|Taking a little time to enjoy the view around mile 25.|
What's also interesting is that as the day wears on you get more and more tired, and all the ego, and swagger, and pretense falls away as well, and you get really raw and vulnerable. This definitely happened to me in this race and was not always pleseant.
The best strategy to take when you are going to run for 8-12 hours is to not spend the whole time thinking about when it is going to be over, its going to be a long day if you do. I know this, and I really tried, but I spent alot more time this race counting down miles than I would have liked. I don't really know why this happened, and honestly I can't remember if I did the same thing in May when I ran the Bear Mountain 50, but it made the race a little bit harder mentally. I think it was because this is a faster course than most 50 mile trail races. There is only 5,300 feet of total climbing and the whole race is on dirt roads instead of technical trails.
At about mile 32 Kevin and I parted ways and I put my headphones in and just did what I had to do to get it done. My quads were really sore from all the downhill running and the climbing and the last 18 miles were a challenge. I definitely walked more in the second half of the race than I did in the first. My quads were so sore every step I took running just hurt, like this burning, aching, muscle fatigue type feeling. My usual strategy when things get rough is to walk the uphills and run the downhills and the flats, but by mile 38 I was begging for uphills so I would have an excuse not to run.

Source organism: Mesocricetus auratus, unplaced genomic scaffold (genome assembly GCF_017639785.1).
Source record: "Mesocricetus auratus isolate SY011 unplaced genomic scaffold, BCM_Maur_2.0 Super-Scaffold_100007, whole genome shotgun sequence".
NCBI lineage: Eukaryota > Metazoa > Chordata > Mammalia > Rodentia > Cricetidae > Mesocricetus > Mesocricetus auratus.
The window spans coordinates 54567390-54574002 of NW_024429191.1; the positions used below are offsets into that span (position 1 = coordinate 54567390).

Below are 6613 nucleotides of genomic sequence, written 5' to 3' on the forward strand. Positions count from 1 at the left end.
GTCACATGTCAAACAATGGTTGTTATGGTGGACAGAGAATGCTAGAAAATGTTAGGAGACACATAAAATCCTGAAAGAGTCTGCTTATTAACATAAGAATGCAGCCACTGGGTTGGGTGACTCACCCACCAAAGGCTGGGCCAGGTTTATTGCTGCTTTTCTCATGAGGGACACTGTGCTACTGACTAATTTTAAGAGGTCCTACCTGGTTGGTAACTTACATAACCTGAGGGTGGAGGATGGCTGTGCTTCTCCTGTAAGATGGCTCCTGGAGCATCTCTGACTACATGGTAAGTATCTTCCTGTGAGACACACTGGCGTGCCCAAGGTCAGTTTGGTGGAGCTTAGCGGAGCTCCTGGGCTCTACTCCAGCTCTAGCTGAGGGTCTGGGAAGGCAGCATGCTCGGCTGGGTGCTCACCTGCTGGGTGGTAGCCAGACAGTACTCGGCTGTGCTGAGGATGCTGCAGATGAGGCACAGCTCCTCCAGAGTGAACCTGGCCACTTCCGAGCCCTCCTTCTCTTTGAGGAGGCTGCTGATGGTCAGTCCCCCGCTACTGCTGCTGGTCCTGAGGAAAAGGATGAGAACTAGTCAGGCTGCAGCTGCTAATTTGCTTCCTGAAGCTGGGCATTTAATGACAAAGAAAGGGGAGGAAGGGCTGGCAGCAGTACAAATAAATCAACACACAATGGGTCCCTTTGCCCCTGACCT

It was a long slow grind. The last 4 miles were downhill, and I was determined to run the whole thing. There was still the possibility of breaking 10 hours so I felt like I should at least give it a shot and also I was thinking that figuring out how to push hard in this physical state would be good training for my upcoming 100 mile race attempt. My legs were really sore and my resolve was really thin, I was literally running from tree to tree just to sat motivated. The idea of running 4 miles in a row at that point was just too big to deal with.
Somehow I ran the first 50K (31 miles) in 5:34, which was a personal best. I ran the last 19 miles in 4:33, for a total time of 10:07:58, three hours faster than my last 50 mile race. Not a bad days work.
So I what do you eat when you run a 50 mile race?
For breakfast I had a vegan pancake, a banana and two cups of coffee. During the race I had 16 Vfuel gels (100 calories each), potato chips and pretzels at most of the aid stations, half a peanut butter and jelly sandwich, a 20 oz. bottle of Perpetuam, two 20 oz. bottles of Heed, and a couple 20 oz. bottles of water.